Gary Boyle

Author: Gary BoyleeNews date: Wednesday, December 1, 2021Category: Northern SkiesTweet::  Pages

The Sky This Month - November 2021

Here Comes The Lunar Eclipse

Nothing is more magical than viewing a lunar eclipse. A few times each year, the full moon steps into the earth’s shadow for a few hours, leaving us with lasting memories. Such an eclipse will take place on the night of Nov 18/19 with the Full Beaver Moon. This one will be extra special and appear very close to a total eclipse. Because of the geometry, the moon will be in the larger shadow of the earth except for a mere three percent, leaving the edge in sunlight. A lunar eclipse is very safe to enjoy.

Even though it is not officially proclaimed total, the lunar surface will still exhibit darkness and some colour as typically seen in a total event. People commonly referred to this type of eclipse as a “blood moon”. If you were on the moon at the centre of the shadow during the mid-point of this eclipse, you would see an orange ring around the earth. From this vantage point, you would see sunlight refracting through our atmosphere, witnessing every sunset on the left side of the earth along with every sunrise on the right side at the same time. 

For astrophotographers, the moon will be located amongst the bright winter constellations of Orion the Hunter, Taurus the Bull and not too far from the Pleiades star cluster. The only drawback is its late hour. All times are local.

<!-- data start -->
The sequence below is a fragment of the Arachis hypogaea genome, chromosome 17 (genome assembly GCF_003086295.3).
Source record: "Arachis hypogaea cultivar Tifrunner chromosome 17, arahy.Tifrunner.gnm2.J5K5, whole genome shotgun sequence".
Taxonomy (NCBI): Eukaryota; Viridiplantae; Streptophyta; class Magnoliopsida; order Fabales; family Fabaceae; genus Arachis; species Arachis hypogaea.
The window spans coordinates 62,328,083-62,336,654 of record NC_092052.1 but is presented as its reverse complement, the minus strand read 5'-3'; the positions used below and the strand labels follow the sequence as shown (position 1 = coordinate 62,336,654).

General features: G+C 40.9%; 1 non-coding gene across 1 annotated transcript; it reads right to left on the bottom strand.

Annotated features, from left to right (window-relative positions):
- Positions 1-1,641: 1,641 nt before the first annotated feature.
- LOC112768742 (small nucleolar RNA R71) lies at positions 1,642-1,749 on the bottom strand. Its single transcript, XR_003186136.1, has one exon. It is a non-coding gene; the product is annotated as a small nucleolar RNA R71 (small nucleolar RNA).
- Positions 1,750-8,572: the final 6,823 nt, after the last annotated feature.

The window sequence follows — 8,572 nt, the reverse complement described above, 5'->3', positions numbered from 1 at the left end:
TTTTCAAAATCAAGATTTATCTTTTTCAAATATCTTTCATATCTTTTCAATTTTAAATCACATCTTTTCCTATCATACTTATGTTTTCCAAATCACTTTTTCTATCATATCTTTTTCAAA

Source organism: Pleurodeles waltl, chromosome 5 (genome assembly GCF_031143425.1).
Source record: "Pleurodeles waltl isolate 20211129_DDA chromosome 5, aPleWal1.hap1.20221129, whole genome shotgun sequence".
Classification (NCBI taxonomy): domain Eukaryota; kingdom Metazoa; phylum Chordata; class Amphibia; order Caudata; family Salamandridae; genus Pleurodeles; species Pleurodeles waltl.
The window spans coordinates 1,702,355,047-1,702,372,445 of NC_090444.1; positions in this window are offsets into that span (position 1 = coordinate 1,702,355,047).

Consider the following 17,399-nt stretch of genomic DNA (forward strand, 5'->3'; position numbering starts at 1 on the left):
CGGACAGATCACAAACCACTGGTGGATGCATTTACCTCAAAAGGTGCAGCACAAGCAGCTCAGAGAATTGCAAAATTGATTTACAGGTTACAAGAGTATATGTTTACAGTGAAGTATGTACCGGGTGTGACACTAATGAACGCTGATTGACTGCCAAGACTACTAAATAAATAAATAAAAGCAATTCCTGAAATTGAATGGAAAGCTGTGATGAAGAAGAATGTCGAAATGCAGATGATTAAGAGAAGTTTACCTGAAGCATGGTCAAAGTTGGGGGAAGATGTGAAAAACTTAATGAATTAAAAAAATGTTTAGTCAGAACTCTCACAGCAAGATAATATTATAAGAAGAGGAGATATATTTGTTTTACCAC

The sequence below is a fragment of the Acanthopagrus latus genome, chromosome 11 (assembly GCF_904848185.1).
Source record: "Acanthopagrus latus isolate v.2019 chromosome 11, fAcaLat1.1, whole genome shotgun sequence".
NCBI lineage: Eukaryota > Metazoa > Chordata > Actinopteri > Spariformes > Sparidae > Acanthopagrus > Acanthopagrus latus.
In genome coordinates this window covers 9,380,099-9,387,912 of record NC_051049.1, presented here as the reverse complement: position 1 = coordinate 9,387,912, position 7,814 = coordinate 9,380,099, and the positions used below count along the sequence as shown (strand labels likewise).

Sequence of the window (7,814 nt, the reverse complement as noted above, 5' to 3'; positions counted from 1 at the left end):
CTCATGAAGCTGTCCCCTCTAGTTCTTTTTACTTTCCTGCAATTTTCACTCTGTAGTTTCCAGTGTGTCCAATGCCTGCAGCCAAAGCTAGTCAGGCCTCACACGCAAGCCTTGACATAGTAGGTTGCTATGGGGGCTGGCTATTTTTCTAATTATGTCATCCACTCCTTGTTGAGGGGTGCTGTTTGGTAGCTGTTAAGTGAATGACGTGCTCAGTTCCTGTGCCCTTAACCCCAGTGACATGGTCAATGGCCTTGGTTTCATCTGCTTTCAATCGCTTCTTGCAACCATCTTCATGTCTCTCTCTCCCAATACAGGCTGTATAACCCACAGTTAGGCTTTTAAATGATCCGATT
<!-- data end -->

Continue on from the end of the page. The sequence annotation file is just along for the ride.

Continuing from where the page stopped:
Start            Mid eclipse             Ends

Atlantic Time                  3:48 a.m.          5:32 a.m           7:17 a.m.
Eastern Time                 2:18 a.m.          4:02 a.m.          5:47 a.m.
Central Time                  1:18 a.m.          3:02 a.m.          4:47 a.m.
Mountain Time             12:18 a.m.          2:02 a.m.          3:47 a.m.
Pacific Time (Nov 18)   11:18 p.m.          1:02 a.m.          2:47 a.m.

A nice photo op occurs low in the west on November 7 with the 13% crescent moon to the right of brilliant Venus. You should still see earthshine or the DaVinci glow on the unlit side of the lunar surface. Over the next two weeks, follow Venus as it passes through the “teapot” of Sagittarius. The moon can also be found below and left of Saturn on November 10 and below bright Jupiter the night after.  

The Leonid Meteor shower peaks on the night of November 17/18, producing about 15 meteors per hour under near full moon conditions. The parent comet 55P/Tempel-Tuttle has produced some vivid meteor storms such as in 1833 when the rate was 72,000 per hour. That equals 20 meteors lighting up the sky per second. The comet returns every 33 years. It will be many years until we see another storm.

Sunday, November 7 marks the end of Daylight Saving Time. Be sure to turn your clocks back at 2 a.m. where applicable. This month’s new moon occurs on November 5.

Until next month, clear skies.

Gary Boyle

Author: Gary BoyleeNews date: Monday, November 1, 2021Category: Northern SkiesTweet::  Pages